“I am proud of the improvements that the District’s Child and Family Services Agency has made as it works toward exiting the LaShawn v. Bowser court-ordered supervision,” said Councilmember Nadeau. “I believe this legislation, which follows national best practices, will demonstrate the District’s continued commitment to improvement, self-reflection, and oversight.”
The bill establishes an Office of the Child Safety and Well-Being Ombudsperson that has clear cut duties, independence, impartiality, trust, and appropriate power. It aligns with national best practices as prescribed by the US Ombudsman Association’s model statute.
The Office of the Child Safety and Well-Being Ombudsperson has four main duties:
- To provide information, guidance, and mediation to children, youth, and the families that come into contact with the child welfare system;
- To undertake a formal investigation of CFSA’s administrative acts when informal guidance and mediation do not sufficiently resolve an issue;
- To monitor CFSA’s policies, procedures, and directives, and recommend changes; and
- To prepare and provide reports to the agency, the mayor, the council, and the public about systemic trends as well as individual investigations.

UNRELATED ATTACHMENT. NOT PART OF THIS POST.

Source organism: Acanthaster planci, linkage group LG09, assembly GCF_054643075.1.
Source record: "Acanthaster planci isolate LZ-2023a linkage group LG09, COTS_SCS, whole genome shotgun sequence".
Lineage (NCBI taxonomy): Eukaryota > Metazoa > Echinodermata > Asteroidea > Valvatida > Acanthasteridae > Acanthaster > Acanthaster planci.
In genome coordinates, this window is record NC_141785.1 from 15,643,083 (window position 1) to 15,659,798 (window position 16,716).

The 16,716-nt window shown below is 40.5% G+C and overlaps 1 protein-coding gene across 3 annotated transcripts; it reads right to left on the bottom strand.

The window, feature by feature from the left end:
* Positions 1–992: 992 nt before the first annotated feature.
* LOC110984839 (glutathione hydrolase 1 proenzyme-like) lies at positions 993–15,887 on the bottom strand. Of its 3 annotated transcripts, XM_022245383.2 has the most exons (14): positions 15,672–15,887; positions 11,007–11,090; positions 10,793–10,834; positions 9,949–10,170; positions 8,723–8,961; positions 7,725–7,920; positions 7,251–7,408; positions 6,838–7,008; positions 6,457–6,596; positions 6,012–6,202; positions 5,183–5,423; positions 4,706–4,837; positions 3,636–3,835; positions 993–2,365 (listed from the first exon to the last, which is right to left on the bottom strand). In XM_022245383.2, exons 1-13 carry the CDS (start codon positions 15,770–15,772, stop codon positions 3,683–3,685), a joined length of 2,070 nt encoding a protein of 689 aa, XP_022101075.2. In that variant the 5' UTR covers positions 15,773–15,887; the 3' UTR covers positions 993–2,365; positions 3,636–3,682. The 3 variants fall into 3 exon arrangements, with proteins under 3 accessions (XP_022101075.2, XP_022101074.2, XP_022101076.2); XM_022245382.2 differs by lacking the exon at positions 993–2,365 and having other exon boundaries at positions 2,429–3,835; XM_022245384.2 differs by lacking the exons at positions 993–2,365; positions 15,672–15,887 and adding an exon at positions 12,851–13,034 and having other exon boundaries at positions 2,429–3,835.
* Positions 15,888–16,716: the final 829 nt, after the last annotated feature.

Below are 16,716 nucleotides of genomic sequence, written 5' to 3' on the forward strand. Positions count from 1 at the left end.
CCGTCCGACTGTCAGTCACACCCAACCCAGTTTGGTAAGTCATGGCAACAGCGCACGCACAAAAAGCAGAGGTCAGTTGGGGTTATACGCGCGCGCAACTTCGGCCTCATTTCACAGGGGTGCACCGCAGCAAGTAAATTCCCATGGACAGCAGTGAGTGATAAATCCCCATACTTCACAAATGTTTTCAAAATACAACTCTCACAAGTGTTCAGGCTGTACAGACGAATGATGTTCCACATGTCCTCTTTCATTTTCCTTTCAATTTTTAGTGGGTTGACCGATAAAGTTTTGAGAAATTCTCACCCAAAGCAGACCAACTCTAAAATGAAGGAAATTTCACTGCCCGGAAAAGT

To ensure its independence and autonomy the ombudsperson will be appointed by a group of citizens, nominated by both the mayor and council, who already serve as an external, independent oversight body for the District’s child welfare system. The ombudsperson will be required to have deep experience in child welfare policy and practice and they will be subject to strict conflict of interest restrictions. The ombudsperson can only be removed for cause by the council. There are strict rules about the confidentiality of individuals who speak to the ombudsperson as well as severe penalties for any acts of retaliation taken against individuals who provide information to the ombudsperson.
The bill text as introduced is below: